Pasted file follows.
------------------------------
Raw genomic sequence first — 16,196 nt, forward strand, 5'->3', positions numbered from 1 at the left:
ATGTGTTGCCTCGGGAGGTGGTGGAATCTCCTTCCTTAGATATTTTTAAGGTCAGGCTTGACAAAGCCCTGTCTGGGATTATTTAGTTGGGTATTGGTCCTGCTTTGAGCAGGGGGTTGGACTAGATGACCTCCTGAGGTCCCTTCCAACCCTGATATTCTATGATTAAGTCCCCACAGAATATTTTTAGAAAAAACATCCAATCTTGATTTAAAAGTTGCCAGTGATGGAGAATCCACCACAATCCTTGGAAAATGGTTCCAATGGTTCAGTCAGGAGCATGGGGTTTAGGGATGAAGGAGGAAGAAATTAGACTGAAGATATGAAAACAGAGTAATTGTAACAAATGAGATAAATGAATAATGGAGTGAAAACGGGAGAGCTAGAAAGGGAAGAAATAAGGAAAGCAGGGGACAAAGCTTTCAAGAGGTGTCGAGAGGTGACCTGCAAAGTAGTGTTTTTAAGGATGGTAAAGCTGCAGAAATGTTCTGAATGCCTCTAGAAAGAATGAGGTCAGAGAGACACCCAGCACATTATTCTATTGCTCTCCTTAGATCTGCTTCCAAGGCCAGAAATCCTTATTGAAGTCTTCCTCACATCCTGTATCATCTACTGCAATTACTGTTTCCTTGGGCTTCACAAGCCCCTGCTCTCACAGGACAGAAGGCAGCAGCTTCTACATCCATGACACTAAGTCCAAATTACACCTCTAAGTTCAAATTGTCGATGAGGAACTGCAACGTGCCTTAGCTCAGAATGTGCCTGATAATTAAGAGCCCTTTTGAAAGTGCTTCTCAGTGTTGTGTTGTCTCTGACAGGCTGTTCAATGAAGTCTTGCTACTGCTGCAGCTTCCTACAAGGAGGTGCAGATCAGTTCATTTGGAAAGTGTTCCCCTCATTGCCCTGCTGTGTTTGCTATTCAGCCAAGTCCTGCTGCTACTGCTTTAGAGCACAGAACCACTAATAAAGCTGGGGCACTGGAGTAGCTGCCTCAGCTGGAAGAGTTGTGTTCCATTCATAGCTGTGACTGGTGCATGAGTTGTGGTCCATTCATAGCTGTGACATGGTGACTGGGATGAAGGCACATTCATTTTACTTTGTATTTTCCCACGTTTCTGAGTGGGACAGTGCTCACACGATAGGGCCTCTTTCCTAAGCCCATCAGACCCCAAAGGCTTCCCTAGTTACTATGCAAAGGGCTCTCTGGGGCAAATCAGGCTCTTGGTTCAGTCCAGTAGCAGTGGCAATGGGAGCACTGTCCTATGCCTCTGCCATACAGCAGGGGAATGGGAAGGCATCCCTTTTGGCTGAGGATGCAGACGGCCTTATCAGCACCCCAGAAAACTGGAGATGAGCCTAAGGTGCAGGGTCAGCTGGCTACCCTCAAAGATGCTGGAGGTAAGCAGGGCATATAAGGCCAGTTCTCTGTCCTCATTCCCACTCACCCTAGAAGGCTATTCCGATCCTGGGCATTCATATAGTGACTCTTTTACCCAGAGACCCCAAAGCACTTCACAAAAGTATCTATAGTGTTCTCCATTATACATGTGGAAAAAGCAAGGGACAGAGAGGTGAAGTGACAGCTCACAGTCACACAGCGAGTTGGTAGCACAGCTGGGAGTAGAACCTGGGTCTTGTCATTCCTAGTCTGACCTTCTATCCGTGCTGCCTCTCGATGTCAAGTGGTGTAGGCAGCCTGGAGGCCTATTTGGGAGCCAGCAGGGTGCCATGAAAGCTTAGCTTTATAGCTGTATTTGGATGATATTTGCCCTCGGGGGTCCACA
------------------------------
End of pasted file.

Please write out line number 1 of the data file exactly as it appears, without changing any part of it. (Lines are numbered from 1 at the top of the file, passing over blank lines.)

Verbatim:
Raw genomic sequence first — 16,196 nt, forward strand, 5'->3', positions numbered from 1 at the left: